For people that just literally tuning in to what [Biden] said, it was really sending some shockwaves. That was such a big and loaded closing remark to this trip that I think, in many ways, it overshadows some of the many good things that came out of it.
Putin's advisers probably viewed Biden's statement as the president speaking out loud what they already believed was US policy.
What concerns me is that we’re falling back into our Syria chemical red lines trap. It’s fine to have tough rhetoric but tough rhetoric has got to be followed up with an immediate and full-bodied response.
On the other hand, it’s that litmus of loyalty that is the key ingredient to an oligarch’s wealth. Mr. Putin can create it and Mr. Putin can take it away... We saw a little of this in 2014 after the annexation of Crimea. The oligarchs understood the loyalty test and many of them drew even closer to the regime.
If Ukraine will not bend the knee to Russia, he will make sure that Ukraine is going to be a wasteland.
This is where the actor understands the moment, understands the messages that need to be delivered in that moment. You can absolutely credit him and his constant outreach to world leaders, and of course the incredible courage of the Ukrainian people. It is changing policy.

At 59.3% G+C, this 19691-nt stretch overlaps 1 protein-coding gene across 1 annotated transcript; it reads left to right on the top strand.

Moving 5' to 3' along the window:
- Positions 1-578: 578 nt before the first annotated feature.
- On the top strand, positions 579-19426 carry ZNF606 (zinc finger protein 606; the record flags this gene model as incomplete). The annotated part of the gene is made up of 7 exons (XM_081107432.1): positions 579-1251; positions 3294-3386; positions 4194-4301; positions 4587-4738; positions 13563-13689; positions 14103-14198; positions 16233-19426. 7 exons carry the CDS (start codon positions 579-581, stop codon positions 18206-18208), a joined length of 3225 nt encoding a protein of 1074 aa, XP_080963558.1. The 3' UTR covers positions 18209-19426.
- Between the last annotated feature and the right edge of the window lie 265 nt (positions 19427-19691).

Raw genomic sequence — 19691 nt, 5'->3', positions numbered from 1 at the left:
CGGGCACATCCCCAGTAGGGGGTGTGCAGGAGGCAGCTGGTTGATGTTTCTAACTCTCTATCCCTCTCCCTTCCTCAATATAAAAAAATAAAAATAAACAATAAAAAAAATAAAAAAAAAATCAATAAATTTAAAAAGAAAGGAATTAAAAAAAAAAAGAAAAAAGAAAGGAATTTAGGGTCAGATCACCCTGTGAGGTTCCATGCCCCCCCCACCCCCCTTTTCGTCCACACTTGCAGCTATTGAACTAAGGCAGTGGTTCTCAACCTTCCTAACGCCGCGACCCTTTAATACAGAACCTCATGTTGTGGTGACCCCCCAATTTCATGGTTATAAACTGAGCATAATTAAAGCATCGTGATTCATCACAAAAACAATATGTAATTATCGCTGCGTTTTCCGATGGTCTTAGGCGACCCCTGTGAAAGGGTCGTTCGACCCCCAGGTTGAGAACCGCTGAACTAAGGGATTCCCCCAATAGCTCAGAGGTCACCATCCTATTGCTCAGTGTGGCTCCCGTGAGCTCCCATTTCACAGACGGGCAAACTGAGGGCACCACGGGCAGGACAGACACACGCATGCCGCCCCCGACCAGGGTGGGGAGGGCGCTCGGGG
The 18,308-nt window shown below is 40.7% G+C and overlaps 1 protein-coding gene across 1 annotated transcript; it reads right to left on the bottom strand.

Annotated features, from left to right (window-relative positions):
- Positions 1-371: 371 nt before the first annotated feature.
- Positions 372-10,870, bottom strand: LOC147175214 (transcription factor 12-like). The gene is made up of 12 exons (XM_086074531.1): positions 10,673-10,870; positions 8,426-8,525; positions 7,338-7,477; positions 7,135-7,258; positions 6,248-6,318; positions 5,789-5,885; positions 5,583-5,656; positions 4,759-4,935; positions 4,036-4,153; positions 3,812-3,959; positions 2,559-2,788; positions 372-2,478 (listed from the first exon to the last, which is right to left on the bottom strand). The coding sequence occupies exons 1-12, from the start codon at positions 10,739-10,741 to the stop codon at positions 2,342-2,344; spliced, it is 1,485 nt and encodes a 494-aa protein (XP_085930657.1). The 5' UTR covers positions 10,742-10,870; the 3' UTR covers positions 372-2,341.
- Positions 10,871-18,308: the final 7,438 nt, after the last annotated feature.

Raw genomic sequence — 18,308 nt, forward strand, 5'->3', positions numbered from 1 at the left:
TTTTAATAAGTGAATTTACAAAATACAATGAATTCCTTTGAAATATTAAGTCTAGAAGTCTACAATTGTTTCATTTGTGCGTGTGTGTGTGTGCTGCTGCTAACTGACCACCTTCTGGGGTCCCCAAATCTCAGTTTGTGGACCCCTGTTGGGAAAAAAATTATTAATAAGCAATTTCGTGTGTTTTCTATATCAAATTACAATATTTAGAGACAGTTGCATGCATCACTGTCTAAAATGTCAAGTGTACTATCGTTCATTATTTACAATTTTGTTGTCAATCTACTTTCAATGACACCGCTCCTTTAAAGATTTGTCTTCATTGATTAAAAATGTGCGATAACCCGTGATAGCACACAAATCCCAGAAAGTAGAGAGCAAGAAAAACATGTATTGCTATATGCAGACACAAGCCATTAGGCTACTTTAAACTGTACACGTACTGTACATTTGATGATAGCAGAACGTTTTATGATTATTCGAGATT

[The Munich Security Conference] is really an important moment for Harris and the administration. I think if she can deliver a clear speech that reflects not just inspiration of US leadership, but real action, real meat of what they are trying to do, it will make a big impression going forward.
I’m not entirely sure the president or the administration knows how the story is going to end, because to confront growing authoritarian behavior... whether it’s in the South China Sea, or the Baltic Sea, you need probably less rhetoric and more showing of strength.
In many ways, Ukraine tells us about the future of the international system. If Russia is allowed to invade, occupy and annex its neighbor, that's an inherently very unstable international system, which will affect America's security and its prosperity.
Although we must remain open to dialogue and we hope to provide de-escalation and reducing and mitigating risk. This is really about the future of international security, European security and the role of Europe and the United States.